The purpose of the budget is to spot and plan for months where the carryover amount is negative. If your budget shows shortfalls in the first few months, then you will either need to draw from savings or reduce expenses. I suggest the latter.

The ideal is that there is a growing surplus amount showing up every month, with occasional dips as periodic expenses come up. This growing amount is what you are looking for. It can help you figure out how much you can afford to invest each month. Assuming that you have reduced expenses enough to get an overall surplus, how much is the. cumulative surplus after the last month? We can use this to try out how much to save. Divide the amount by twelve to get the amount to save or invest monthly.

Next go back to the budget and add this investment amount as an expense for each month. That’s right, treat it as if it is an expense. You cannot use its value to cover expenses in later months. Once invested it can no longer be used to pay for expenses. This is not altogether true; you could cash it in, but try to think of it as not available.

Recalculate all the totals and surplus amounts. Check for any negative amounts that this new expense causes. You might need to adjust the amount several times until you get it right; the idea is that there should be no negative amounts caused by the investment.

I did not show how to build the above calculations. You can do it on paper if you want, but it is much easier to use a spread sheet to build your budget. There are many examples available free online, so this should be an effortless process.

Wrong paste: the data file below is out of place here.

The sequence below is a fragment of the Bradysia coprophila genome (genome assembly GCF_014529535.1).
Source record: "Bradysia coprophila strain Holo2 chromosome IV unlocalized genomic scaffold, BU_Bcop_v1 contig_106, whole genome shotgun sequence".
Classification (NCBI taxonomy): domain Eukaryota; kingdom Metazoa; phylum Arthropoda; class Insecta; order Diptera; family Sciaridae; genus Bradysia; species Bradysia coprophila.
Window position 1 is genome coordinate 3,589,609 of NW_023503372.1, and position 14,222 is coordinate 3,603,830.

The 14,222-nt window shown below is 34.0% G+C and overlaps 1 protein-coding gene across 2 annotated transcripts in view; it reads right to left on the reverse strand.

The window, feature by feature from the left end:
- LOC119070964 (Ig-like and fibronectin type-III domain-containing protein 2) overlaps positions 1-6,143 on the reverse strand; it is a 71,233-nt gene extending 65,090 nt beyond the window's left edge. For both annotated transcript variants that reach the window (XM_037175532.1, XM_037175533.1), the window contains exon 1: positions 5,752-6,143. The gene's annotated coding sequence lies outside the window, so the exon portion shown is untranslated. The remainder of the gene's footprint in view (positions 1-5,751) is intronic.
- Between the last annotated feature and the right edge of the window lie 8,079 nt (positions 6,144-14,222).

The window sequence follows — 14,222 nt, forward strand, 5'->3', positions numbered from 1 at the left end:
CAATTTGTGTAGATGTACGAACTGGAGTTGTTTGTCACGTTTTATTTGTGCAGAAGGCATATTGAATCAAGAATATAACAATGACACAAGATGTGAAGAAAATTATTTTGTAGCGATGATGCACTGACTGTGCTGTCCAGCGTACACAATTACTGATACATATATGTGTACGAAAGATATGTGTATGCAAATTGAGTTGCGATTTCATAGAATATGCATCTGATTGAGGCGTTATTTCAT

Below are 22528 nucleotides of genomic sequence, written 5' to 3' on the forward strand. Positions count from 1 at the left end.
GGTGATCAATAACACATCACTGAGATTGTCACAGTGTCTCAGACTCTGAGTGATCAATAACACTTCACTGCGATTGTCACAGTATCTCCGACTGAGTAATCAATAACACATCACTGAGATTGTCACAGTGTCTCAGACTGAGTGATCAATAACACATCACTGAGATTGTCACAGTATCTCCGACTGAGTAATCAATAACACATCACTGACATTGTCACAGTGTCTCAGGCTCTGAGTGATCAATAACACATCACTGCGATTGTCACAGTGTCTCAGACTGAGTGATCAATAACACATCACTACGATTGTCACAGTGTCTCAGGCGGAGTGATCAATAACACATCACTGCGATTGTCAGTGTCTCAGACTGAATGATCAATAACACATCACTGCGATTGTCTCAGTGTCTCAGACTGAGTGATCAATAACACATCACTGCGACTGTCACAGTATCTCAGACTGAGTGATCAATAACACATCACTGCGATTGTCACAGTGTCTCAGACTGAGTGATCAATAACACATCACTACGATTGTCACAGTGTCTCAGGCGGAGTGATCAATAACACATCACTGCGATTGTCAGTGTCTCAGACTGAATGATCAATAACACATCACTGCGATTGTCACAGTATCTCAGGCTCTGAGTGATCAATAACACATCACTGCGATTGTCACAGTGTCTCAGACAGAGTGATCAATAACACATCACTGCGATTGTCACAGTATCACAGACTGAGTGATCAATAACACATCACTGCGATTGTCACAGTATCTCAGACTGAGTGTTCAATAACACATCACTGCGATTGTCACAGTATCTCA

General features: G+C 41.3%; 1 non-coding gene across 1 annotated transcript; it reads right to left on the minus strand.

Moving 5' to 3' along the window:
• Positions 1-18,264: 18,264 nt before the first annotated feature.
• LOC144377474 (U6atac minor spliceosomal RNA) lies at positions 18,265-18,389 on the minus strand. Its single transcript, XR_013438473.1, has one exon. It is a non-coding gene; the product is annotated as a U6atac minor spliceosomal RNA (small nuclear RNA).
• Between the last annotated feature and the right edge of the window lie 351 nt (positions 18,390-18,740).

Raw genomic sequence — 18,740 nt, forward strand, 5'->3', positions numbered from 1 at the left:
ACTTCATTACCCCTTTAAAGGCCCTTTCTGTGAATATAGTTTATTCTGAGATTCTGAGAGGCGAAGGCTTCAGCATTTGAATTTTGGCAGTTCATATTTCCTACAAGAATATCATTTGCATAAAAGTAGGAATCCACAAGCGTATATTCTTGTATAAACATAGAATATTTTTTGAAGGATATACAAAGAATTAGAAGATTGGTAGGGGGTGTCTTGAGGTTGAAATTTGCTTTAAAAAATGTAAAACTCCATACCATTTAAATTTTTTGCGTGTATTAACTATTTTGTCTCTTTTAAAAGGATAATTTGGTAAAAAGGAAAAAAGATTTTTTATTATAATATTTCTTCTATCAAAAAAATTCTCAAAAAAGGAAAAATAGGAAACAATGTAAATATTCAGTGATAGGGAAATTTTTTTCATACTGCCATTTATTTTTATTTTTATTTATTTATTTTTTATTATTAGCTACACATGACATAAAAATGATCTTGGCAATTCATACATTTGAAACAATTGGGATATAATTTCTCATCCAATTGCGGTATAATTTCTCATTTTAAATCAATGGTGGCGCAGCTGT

For example, when you create a new doc in Google Sheets, you can select the budget template. Just fill it the expenses and income sheets and your budget will pop out on the summary tab.

What Next?

Now it is time to put the plan into action. Follow these steps to build a budget and discover how much you can invest each month:

  1. Track your expenses for a few months to help predict future spending
  2. Identify any periodic or yearly expenses you might face this year
  3. Estimate your expected earnings this year
  4. Fill out an online budget template, for example, in Google Sheets
  5. Identify shortfalls and reduce expenses or plan borrowing to cover the months. If you choose borrowing, try to avoid credit card spending and factor in repayments in subsequent months.
  6. Figure out if you have a surplus at the end of the year.
  7. Divide the surplus by 12 and apply to each month. Will it cause a shortfall? If so reduce until it does not.
  8. Save this amount monthly by transferring to a separate savings account, so that you have at least three months expenses covered.
  9. Begin to invest when you have enough saved to cover emergencies

If you have no surplus, perhaps it is too soon to think about investing. What expenses to you have at present? Are there any you can reduce?

Often loans, such as credit card debt and car repayments are the cause of the expenses, but you cannot simply reduce these. Can you pay off the debt with the highest interest rate sooner? This may allow more leeway in future months.

Even if the saving outlook is not good, keep at it. The fact that you have gone as far as creating a budget means you are one step closer to improving your financial health.

If you have a surplus, well done. Join me in future posts as I investigate some options for investment.